If you’re like me I’ve always thought of baseball as being a uniquely American sport. They seem to have the monopoly on the whole game, and even host the World Series. However, the only non-American teams allowed to play are from Canada.
I had heard that Japan has a pretty big baseball scene, but I wasn’t prepared to learn that Taiwan and its people are baseball fanatics. When I took a trip there recently I was able to see first hand just how much the Taiwanese people love this sport.
In the Beginning
Taiwan’s love affair with baseball started as early as 1906, when the island was a Japanese colony. School teams would compete against each other, but the players were primarily Japanese.
In the 1920’s the Taiwanese people began to play as well, and after the second World War and the expulsion of the Japanese, Taiwan kept the game alive.
Taiwanese Baseball Today
Today, Taiwan has 11 professional teams and two leagues. The teams hail from all parts of the country and are fiercely supported in their home cities or towns. While accusations of game fixing have slightly marred the sport with scandal, people around the country attend the games in droves.
While many of the players are loyal to their teams, some of Taiwan’s best players have left the country over the years, and have gone on to play for professional teams in Japan, Canada, and the United States.
When I was in Kaohsiung last year I decided to attend a game. I didn’t really have any idea what to expect, but when I got to the stadium I found it to be packed. Families with children, groups of rowdy guys and girls, and sedate older people lined the stands, waving listlessly the flags of their favorite team in the thick, humid air.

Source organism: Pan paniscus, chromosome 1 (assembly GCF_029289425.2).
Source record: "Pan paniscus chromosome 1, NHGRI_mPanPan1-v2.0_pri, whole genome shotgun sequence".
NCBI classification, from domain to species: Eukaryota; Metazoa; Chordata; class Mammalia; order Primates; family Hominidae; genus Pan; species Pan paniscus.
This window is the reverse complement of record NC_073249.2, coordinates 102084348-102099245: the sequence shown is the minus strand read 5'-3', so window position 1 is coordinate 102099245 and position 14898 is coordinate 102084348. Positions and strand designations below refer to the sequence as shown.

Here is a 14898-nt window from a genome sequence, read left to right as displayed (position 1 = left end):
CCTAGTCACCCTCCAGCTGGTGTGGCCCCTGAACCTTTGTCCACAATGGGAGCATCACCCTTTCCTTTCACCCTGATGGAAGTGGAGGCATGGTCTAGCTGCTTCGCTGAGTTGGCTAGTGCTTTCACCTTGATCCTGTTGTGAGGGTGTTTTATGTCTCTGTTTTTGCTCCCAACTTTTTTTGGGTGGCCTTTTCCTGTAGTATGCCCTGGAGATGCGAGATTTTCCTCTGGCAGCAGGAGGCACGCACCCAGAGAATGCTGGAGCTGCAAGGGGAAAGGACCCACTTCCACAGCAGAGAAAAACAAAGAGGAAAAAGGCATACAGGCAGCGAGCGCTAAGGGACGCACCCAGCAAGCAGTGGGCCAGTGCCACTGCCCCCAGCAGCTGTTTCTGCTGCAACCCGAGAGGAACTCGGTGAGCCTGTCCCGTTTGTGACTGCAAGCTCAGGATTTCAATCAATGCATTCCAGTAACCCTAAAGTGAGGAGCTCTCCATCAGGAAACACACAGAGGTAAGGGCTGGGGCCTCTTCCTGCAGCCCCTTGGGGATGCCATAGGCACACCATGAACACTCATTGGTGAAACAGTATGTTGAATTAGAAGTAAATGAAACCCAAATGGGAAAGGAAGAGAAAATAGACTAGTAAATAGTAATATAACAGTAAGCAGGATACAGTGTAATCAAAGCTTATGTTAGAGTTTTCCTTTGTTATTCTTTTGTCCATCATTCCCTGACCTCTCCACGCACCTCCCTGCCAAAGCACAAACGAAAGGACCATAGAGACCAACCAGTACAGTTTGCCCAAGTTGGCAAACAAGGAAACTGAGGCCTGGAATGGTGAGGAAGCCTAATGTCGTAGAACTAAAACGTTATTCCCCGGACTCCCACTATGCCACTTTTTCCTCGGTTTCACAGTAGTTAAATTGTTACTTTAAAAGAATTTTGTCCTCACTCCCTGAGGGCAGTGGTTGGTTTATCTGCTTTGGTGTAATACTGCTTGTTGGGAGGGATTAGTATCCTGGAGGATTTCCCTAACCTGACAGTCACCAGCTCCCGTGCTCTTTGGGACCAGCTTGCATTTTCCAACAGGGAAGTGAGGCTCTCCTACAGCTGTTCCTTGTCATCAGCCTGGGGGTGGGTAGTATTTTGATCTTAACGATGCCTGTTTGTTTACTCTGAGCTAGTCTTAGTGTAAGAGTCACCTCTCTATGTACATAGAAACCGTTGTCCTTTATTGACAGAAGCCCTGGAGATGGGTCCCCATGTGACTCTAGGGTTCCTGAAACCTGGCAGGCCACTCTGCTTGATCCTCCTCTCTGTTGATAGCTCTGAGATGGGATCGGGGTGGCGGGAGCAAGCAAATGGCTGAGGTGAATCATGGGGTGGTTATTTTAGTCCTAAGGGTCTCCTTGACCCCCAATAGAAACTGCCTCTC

I bought a cold beer and found my seat, expecting this to be just like any other baseball game in any other part of the world. I couldn’t have been more wrong.
Baseball fans in America are loyal to the point of almost being weird about it, but the Taiwanese are completely different. My notion that Asians are quiet, sedate, orderly people went right out the window when the game started. They become frenzied fans, and the screaming that I heard sounded more like a rock concert than a baseball game.
How I made it through nine innings I’m not sure, but the Kaohsiung Rhinos won the game, and it was clear that a celebration was in order. The group of college students that had been sitting behind me invited me to join them for post-game beers and street food, and I happily agreed. I spent the rest of the evening and some of the early morning hours drinking beer and wandering around this amazing city with my new friends.
If you have a chance to visit Taiwan, I’d recommend that you do it. If you’re a baseball fan you’re likely to find a situation like the one that I did. Take in the game but be sure to make friends with the people around you.
For me, that was the real score.
Photo credit to BluXGraphics via Flickr